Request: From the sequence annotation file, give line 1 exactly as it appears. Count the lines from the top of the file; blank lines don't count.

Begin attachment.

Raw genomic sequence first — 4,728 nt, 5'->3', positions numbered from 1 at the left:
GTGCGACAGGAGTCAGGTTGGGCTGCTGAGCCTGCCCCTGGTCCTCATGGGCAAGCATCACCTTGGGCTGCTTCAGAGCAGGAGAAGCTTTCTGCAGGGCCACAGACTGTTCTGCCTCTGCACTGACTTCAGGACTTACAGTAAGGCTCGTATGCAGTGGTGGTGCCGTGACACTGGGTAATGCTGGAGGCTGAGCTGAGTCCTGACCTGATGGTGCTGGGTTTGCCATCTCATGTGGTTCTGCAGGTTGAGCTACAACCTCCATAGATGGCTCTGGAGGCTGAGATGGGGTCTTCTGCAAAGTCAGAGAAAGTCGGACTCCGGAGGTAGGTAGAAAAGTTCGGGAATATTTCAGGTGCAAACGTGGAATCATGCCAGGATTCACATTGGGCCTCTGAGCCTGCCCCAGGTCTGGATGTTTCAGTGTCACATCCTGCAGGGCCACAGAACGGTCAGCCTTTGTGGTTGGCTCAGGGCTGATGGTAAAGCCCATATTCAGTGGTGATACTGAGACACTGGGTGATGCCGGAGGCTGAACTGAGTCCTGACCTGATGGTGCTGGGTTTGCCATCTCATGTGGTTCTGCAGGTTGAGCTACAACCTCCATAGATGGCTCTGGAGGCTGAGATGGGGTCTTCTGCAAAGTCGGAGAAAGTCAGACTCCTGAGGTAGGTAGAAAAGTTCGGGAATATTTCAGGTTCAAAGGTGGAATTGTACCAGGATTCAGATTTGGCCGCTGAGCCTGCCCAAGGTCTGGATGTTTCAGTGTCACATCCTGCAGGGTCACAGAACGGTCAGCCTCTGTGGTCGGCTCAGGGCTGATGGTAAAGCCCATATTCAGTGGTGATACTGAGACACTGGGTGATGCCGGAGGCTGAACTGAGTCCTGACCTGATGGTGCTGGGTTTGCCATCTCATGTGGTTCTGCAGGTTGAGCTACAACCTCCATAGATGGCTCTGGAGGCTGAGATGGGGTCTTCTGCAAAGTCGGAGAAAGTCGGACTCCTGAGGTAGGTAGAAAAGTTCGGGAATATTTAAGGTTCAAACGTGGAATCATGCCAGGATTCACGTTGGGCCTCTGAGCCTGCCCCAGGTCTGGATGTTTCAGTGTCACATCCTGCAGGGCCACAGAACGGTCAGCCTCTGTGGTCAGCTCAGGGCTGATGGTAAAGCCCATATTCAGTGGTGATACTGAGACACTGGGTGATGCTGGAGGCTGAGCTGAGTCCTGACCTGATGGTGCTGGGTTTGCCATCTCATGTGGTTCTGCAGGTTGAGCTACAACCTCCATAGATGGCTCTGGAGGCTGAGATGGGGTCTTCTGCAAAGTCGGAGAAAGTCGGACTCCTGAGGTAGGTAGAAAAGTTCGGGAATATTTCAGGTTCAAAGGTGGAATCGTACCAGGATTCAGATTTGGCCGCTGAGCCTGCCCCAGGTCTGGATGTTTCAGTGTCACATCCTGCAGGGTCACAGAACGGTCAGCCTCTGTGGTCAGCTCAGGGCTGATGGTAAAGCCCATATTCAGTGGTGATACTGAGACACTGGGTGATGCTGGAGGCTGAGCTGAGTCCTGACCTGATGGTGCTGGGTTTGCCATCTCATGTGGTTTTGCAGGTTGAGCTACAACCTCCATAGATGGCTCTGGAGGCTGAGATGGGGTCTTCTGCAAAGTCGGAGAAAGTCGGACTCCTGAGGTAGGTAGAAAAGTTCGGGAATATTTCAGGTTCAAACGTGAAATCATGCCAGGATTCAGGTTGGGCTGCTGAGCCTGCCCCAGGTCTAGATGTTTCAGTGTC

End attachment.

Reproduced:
Raw genomic sequence first — 4,728 nt, 5'->3', positions numbered from 1 at the left: